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Harvey’s Impact Extends As Far As Some Coral Reefs

Harvey didn’t have as major an impact on the Flower Garden Banks coral reef as expected, but scientists are still learning from it

Runoff from Harvey as seen by satellite imaging.

If you're a salt water organism like those on the reef at the Flower Garden Banks National Marine Sanctuary an influx of freshwater, and the resulting drop in salinity, can kill you.

Scientists noticed a mass deaths among sea life at the Flower Garden Banks after freshwater runoff from flooding on the Gulf Coast hit the reef in 2016. So far, runoff from Hurricane Harvey has not caused the same devastation, although some of the reef has shown signs of stress, researchers said.

“Coral reefs like ocean water, they’re very sensitive ecosystems and they like stable conditions,” said Kathryn Shamberger, a researcher at Texas A&M University. Runoff can introduce pollutants to the reef and also affect salinity, pH and light levels.

"The reef is basically a city where the corals are apartment buildings and there are all sorts of diverse animals and plants living in those apartments," said Adrienne Correa, a researcher Rice University. When one part of the reef, or apartment, is stressed, so too are others. High stress on the reef can lead to mass die-offs like the one in 2016.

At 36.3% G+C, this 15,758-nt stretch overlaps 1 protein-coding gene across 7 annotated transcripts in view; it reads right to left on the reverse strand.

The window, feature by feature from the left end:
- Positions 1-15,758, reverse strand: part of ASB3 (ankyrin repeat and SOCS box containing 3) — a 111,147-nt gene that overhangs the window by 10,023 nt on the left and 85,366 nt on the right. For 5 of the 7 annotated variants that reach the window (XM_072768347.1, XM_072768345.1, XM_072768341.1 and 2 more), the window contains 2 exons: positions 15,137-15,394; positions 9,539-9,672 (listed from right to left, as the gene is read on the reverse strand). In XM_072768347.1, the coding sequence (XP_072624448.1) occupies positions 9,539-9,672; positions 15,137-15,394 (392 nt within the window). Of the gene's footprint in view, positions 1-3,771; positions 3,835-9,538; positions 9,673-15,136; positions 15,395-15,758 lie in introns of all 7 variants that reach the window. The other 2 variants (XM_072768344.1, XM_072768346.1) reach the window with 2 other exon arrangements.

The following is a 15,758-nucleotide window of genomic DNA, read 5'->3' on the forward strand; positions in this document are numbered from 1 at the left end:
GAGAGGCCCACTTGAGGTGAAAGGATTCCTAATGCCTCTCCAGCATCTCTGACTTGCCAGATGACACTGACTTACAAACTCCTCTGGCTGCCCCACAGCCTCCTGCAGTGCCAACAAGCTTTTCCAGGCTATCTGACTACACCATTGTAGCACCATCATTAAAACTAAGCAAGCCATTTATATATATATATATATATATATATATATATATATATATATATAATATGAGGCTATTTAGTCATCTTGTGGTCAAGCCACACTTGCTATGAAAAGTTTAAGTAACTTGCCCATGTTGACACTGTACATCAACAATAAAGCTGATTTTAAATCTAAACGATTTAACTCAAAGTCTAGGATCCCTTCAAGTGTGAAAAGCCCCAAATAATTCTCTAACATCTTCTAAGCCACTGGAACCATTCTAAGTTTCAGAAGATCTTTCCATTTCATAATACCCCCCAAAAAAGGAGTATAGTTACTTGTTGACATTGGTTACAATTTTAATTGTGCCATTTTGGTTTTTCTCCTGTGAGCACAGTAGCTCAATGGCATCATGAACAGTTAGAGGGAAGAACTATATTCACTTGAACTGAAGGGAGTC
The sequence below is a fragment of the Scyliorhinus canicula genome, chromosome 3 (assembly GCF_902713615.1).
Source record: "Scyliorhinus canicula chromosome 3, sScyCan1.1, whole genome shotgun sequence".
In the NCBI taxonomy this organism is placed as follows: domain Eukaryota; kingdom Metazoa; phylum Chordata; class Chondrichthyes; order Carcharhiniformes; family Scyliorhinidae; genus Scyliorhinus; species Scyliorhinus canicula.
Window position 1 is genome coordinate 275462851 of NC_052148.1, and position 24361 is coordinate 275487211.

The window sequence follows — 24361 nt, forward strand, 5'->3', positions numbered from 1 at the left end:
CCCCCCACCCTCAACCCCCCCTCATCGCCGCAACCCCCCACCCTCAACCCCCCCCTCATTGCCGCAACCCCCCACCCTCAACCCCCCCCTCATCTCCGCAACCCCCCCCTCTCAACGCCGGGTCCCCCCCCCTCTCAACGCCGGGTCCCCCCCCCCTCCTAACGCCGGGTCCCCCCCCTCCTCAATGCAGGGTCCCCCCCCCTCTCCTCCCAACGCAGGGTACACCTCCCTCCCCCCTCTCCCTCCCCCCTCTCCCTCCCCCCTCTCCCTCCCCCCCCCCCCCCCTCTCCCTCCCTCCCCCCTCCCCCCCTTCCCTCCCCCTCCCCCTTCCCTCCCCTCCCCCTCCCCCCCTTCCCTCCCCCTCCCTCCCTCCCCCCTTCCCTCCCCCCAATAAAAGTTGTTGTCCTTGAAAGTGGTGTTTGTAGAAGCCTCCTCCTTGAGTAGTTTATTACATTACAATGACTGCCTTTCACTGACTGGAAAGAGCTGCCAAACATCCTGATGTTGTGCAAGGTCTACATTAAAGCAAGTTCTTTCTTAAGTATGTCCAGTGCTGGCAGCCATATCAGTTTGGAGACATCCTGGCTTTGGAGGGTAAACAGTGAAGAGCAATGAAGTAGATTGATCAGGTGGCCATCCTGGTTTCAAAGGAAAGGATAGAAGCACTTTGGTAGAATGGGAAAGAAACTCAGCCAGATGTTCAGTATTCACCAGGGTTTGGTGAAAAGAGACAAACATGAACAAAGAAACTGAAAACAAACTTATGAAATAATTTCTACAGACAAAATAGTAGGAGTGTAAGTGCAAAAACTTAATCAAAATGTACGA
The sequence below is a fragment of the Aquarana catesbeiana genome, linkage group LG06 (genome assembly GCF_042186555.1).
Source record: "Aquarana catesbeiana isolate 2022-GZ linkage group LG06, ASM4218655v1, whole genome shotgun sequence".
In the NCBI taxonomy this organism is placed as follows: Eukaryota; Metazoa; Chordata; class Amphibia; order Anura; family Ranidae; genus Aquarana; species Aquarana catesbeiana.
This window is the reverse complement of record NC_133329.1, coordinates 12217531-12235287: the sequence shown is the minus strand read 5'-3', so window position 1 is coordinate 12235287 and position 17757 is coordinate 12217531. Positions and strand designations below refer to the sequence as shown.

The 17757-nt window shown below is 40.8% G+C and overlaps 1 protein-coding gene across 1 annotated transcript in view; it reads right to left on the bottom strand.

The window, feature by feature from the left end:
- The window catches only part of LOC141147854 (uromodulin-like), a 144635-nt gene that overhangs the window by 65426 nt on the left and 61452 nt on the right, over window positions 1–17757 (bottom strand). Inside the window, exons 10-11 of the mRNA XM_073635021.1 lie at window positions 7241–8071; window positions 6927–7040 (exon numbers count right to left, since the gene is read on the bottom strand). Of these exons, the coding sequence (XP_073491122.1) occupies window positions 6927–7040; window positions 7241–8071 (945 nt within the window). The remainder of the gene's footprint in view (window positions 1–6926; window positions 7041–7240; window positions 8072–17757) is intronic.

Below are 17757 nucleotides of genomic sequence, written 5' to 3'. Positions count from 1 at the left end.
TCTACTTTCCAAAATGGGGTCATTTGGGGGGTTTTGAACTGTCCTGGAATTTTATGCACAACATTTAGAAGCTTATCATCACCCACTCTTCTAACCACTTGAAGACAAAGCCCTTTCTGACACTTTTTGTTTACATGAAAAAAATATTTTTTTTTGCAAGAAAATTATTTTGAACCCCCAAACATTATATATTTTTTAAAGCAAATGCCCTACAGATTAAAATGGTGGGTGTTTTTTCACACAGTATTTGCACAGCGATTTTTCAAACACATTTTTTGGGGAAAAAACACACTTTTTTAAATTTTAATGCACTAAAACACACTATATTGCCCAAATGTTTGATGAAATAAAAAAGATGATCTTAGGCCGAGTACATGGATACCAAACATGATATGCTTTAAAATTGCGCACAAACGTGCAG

Correa said that in 2016 the water was hazy and green, the reef turned pale with pieces its organisms floating around. Right now, there are just small signs of stress. But Correa said researchers are still keeping an eye on the reef.

“We might understand as we have more frequent and intense storms, given climate change, how at risk our coral reef ecosystems are going to be when there's all this freshwater input," Correa said.

Correa said her team will be visiting the reef again in April to observe Harvey's long term effects on the ecosystem.


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